Running an ebook price promotion is a great way to drive revenue, maximize unit sales, and connect with new readers. And if you want to run a Featured Deal to reach BookBub’s audience of millions of power readers, you’ll need to run a limited-time discount (between $0.99 and $4.99) or make a book temporarily or permanently free.
But how should you determine the discount price for your next promotion? The answer will depend on your unique book marketing goals. In this post, we’ll discuss scenarios in which you should consider making your book free, discounting to $0.99, or setting a higher price point for your discount.
When should you run a free promotion?
1. If you want to maximize eyeballs on your book
If you’re looking for sheer volume of downloads and readers, running a free promotion is the way to go. BookBub partners who run free promotions see 10x more downloads than those who run promotions at $0.99. So when your primary goal is exposure, try making the book free.
2. If you want to increase sales of a book series
Making the first book in the series temporarily free or permafree as a gateway to the rest of the series is a highly effective strategy. BookBub partners who make the first book in their series free see 8x higher sales of the other books in the series than partners who discount the first book to $0.99 instead.
Also, if you’re considering discounting a later book in the series instead, keep in mind that our partners have seen a 5x higher increase in sales of other books in the series when discounting the first book (vs. discounting any other book in the series).
3. If you’re launching a new release
Coordinating a free promotion for one of your backlist books on the new release’s launch date (or soon after) can help drive sales of the new release. Since 63% of BookBub’s members have purchased other books by an author they discovered through a price promotion, and 77% purchase full-price books in addition to bargain books, introducing this audience to one of your older titles can lead them to buy the new book as well.
To ensure as many of these readers go on to purchase the new book as possible, update the back matter of the discounted book to promote the new book. Authors who promoted a book in the back matter saw more than a 2x higher increase in sales of the promoted book than those who didn’t, and those who included an excerpt saw the highest increase in sales.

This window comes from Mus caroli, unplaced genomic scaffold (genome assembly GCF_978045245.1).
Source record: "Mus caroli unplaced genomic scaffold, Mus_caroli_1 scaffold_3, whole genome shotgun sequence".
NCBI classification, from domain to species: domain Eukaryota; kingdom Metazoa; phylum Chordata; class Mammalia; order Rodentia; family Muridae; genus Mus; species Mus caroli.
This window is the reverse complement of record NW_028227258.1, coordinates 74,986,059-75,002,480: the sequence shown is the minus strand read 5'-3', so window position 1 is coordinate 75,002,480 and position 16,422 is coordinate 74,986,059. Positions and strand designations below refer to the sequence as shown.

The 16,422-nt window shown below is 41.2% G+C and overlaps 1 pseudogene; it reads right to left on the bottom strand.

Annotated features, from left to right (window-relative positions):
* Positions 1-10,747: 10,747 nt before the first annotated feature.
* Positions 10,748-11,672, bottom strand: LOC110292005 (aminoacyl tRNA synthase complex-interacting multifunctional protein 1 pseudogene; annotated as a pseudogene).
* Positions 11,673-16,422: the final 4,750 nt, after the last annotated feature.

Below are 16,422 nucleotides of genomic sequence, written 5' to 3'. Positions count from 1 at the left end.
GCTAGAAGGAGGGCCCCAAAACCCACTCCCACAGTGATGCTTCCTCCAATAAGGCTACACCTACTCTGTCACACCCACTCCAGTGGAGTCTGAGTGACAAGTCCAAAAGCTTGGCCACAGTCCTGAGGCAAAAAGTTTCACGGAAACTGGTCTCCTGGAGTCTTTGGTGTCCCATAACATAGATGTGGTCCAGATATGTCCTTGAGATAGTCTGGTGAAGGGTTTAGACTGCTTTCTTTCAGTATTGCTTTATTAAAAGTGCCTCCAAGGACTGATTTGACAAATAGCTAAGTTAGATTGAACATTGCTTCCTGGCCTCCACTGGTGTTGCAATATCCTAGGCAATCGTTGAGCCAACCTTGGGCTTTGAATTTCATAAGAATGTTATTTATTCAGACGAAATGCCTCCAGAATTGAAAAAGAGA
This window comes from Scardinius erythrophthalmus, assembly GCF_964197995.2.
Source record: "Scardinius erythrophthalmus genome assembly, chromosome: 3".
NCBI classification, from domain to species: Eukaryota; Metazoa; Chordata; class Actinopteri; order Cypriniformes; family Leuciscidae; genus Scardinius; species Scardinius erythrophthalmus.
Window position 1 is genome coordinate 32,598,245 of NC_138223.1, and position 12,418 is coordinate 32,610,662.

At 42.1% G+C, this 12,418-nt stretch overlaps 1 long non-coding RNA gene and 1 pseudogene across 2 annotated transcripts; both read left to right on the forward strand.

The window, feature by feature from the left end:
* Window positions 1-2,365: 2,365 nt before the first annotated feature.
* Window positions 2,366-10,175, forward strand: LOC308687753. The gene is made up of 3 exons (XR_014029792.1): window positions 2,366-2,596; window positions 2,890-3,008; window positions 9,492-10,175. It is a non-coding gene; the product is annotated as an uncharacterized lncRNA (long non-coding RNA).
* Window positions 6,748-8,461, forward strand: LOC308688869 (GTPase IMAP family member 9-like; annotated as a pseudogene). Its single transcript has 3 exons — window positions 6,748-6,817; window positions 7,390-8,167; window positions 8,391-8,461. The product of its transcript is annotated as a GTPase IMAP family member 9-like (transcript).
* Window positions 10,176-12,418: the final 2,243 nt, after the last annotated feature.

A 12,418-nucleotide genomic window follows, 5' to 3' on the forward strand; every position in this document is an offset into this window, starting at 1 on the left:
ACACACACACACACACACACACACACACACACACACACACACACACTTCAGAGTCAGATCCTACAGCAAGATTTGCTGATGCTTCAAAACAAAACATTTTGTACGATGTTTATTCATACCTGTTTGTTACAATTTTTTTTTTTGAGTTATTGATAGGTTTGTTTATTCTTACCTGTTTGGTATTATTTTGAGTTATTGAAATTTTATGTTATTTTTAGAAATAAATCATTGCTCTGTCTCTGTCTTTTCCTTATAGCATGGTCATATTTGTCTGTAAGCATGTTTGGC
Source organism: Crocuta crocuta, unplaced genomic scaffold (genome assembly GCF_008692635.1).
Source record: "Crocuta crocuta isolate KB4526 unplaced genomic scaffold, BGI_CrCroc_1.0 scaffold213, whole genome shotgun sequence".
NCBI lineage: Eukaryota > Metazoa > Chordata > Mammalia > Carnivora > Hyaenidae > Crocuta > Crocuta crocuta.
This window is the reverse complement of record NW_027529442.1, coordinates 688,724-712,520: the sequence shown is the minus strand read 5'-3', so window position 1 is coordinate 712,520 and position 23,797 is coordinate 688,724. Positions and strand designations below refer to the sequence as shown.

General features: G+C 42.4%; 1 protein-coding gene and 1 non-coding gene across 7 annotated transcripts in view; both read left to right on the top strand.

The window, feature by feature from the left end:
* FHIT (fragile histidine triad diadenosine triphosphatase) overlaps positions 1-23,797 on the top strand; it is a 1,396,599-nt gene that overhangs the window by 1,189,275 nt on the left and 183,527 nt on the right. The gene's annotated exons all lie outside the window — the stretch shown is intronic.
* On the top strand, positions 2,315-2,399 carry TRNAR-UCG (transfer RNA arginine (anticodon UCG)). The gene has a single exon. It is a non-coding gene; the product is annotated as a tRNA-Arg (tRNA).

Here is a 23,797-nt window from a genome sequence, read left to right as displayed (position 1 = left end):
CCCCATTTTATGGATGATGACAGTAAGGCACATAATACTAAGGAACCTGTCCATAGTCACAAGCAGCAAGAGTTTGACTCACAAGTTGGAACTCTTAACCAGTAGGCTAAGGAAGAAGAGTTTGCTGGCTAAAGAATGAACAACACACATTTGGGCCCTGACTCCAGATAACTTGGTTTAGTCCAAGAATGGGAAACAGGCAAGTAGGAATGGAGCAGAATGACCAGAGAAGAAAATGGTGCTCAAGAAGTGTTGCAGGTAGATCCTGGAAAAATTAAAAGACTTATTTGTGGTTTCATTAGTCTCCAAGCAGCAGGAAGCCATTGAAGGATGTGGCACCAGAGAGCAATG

4. If you want to drive revenue
Since so many bargain readers are also willing to purchase full-price books, 76% of BookBub partners saw increased sales of their other books after a free promotion. Running a free discount on an older title with stagnant sales can introduce a massive new audience to an author, and they’ll likely go on to buy more of that author’s books at full-price, thereby providing a nice revenue bump. Just be sure to update the promoted book’s back matter to make it easy for new fans to find other, similar titles.
When should you run a $0.99 promotion?
1. If you want to try hitting a bestseller list
Discounting an ebook can help launch it to bestseller status. This is possible because discounting can lead to high volumes of unit sales with the right marketing support. Choose the lowest price possible in order to drive the highest volume of unit sales — free downloads won’t count for many of the top lists, so $0.99 is the ideal price point if hitting a list is your goal. Our partners see a 75% higher sales volume at $0.99 than $2.99.
We also recommend discounting a popular book to ensure it gets the most possible downloads, and stacking promotions during a specific week to gain the most momentum possible!
Here are some fantastic examples of authors who hit a bestseller list following their $0.99 promotion:
2. If you want to boost series sales without making the first book free
If you aren’t willing to make the first-in-series book free in order to drive full-price sales of later books in the series, discounting to $0.99 is the next best option to accomplish this goal. 92% of partners who discounted a book in a series sold an increased number of other books in the series during the promotion. In fact, Glynnis Campbell increased series sales 100x by discounting the first book in her series to $0.99.